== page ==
Use of Magnetocapsules for In Vivo Visualization and Enhanced Survival of Xenogeneic HepG2 Cell Transplants
Abstract:Hepatocyte transplantation is currently being considered as a new paradigm for treatment of fulminant liver failure. Xeno- and allotransplantation studies have shown considerable success, but the long-term survival and immunorejection of engrafted cells need to be further evaluated. Using novel alginate‐protamine sulfate‐alginate microcapsules, we have coencapsulated luciferase-expressing HepG2 human hepatocytes with superparamagnetic iron oxide nanoparticles to create magnetocapsules that are visible on MRI as discrete hypointensities. Magnetoencapsulated cells survive and secrete albumin for at least 5 weeks in vitro. When transplanted intraperitoneally in immunocompetent mice, encapsulated hepatocytes survive for at least 4 weeks as determined using bioluminescent imaging, which is in stark contrast to naked, unencapsulated hepatocytes that died within several days after transplantation. However, in vivo human albumin secretion did not follow the time course of magnetoencapsulated cell survival, with plasma levels returning to baseline values already at 1 week post-transplantation. The present results demonstrate that encapsulation can dramatically prolong survival of xenotransplanted hepatocytes, leading to sustained albumin secretion with a duration that may be long enough for use as a temporary therapeutic bridge to liver transplantation.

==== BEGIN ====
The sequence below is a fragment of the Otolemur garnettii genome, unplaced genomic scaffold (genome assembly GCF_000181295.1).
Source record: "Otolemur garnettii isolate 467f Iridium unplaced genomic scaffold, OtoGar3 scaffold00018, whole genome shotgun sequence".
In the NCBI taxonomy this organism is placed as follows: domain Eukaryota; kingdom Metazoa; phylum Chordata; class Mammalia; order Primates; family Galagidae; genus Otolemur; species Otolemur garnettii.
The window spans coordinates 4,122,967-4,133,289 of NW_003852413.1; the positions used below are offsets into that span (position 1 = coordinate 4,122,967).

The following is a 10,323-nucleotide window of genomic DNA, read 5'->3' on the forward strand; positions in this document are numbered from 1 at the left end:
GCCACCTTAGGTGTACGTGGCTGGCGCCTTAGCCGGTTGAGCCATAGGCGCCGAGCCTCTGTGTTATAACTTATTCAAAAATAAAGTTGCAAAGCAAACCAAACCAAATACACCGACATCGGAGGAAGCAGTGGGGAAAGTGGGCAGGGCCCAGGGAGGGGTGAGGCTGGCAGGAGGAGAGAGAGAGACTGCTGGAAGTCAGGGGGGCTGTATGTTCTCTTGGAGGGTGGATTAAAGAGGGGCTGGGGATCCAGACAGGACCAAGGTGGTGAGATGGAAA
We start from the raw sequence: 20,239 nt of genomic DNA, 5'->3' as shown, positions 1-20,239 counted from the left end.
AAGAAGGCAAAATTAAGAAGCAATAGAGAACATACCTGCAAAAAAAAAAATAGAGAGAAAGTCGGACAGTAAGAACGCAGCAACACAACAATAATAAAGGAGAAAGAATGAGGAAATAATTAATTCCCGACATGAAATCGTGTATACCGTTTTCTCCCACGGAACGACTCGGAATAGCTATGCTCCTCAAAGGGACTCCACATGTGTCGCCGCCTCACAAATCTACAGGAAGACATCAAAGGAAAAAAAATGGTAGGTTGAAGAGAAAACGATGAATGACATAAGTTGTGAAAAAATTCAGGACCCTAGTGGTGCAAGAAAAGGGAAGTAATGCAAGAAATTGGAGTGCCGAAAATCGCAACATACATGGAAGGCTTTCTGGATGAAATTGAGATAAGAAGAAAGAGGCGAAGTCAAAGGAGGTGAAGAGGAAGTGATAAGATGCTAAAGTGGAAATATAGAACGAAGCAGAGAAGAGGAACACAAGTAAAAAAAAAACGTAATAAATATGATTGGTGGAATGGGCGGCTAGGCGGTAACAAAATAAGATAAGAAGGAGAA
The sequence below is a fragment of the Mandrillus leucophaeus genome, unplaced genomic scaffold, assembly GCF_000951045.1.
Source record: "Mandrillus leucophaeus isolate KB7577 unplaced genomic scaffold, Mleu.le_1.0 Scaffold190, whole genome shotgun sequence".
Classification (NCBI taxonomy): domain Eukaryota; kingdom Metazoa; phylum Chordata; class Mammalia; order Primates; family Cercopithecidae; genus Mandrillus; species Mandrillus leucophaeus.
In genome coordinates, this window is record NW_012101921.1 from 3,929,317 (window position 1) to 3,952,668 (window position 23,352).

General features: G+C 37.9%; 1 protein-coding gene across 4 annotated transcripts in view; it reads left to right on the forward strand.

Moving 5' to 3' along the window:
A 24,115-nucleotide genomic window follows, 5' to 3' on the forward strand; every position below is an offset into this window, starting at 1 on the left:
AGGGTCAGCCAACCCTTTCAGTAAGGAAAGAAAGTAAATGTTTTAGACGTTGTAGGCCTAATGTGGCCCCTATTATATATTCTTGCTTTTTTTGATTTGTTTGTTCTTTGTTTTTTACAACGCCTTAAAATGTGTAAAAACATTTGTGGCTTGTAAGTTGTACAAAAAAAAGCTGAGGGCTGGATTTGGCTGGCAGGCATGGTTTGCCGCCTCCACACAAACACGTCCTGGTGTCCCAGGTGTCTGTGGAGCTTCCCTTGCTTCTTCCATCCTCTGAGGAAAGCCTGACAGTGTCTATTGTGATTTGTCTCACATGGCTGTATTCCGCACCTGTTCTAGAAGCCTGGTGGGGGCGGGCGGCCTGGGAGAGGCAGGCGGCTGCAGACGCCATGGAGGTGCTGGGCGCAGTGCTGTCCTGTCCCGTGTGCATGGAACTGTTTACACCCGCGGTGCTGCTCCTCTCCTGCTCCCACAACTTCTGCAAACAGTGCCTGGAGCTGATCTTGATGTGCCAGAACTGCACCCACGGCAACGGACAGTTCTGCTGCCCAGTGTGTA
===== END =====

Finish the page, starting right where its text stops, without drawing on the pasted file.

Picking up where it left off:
Document Type: Research Article
Publication date: 2012-02-01
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